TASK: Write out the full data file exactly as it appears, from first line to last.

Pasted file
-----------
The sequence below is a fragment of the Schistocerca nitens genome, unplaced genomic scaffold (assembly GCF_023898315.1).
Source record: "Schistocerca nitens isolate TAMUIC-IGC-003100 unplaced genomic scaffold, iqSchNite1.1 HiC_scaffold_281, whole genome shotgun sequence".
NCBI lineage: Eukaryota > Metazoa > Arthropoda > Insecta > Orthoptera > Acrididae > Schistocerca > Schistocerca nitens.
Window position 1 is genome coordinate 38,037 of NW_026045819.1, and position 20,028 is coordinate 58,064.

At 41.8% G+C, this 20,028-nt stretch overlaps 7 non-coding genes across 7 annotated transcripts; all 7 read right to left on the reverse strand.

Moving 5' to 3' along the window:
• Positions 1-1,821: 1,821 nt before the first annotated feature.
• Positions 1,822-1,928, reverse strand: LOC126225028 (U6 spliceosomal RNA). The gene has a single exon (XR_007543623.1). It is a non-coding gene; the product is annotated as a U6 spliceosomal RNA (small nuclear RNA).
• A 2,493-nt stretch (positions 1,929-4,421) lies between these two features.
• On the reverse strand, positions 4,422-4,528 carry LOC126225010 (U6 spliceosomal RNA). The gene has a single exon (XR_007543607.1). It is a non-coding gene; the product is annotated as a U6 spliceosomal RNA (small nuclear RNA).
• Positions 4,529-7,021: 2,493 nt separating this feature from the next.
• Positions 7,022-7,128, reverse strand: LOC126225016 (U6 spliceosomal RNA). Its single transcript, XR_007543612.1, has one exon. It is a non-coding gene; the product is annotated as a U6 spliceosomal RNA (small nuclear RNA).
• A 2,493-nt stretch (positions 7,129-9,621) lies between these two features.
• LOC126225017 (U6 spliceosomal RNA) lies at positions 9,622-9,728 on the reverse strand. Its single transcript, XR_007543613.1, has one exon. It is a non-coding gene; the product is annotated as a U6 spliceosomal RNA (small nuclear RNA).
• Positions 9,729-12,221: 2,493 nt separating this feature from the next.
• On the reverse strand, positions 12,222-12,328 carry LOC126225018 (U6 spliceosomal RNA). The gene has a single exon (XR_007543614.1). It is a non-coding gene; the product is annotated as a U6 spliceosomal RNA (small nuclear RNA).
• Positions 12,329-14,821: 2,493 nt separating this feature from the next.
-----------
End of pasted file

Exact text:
The sequence below is a fragment of the Schistocerca nitens genome, unplaced genomic scaffold (assembly GCF_023898315.1).
Source record: "Schistocerca nitens isolate TAMUIC-IGC-003100 unplaced genomic scaffold, iqSchNite1.1 HiC_scaffold_281, whole genome shotgun sequence".
NCBI lineage: Eukaryota > Metazoa > Arthropoda > Insecta > Orthoptera > Acrididae > Schistocerca > Schistocerca nitens.
Window position 1 is genome coordinate 38,037 of NW_026045819.1, and position 20,028 is coordinate 58,064.

At 41.8% G+C, this 20,028-nt stretch overlaps 7 non-coding genes across 7 annotated transcripts; all 7 read right to left on the reverse strand.

Moving 5' to 3' along the window:
• Positions 1-1,821: 1,821 nt before the first annotated feature.
• Positions 1,822-1,928, reverse strand: LOC126225028 (U6 spliceosomal RNA). The gene has a single exon (XR_007543623.1). It is a non-coding gene; the product is annotated as a U6 spliceosomal RNA (small nuclear RNA).
• A 2,493-nt stretch (positions 1,929-4,421) lies between these two features.
• On the reverse strand, positions 4,422-4,528 carry LOC126225010 (U6 spliceosomal RNA). The gene has a single exon (XR_007543607.1). It is a non-coding gene; the product is annotated as a U6 spliceosomal RNA (small nuclear RNA).
• Positions 4,529-7,021: 2,493 nt separating this feature from the next.
• Positions 7,022-7,128, reverse strand: LOC126225016 (U6 spliceosomal RNA). Its single transcript, XR_007543612.1, has one exon. It is a non-coding gene; the product is annotated as a U6 spliceosomal RNA (small nuclear RNA).
• A 2,493-nt stretch (positions 7,129-9,621) lies between these two features.
• LOC126225017 (U6 spliceosomal RNA) lies at positions 9,622-9,728 on the reverse strand. Its single transcript, XR_007543613.1, has one exon. It is a non-coding gene; the product is annotated as a U6 spliceosomal RNA (small nuclear RNA).
• Positions 9,729-12,221: 2,493 nt separating this feature from the next.
• On the reverse strand, positions 12,222-12,328 carry LOC126225018 (U6 spliceosomal RNA). The gene has a single exon (XR_007543614.1). It is a non-coding gene; the product is annotated as a U6 spliceosomal RNA (small nuclear RNA).
• Positions 12,329-14,821: 2,493 nt separating this feature from the next.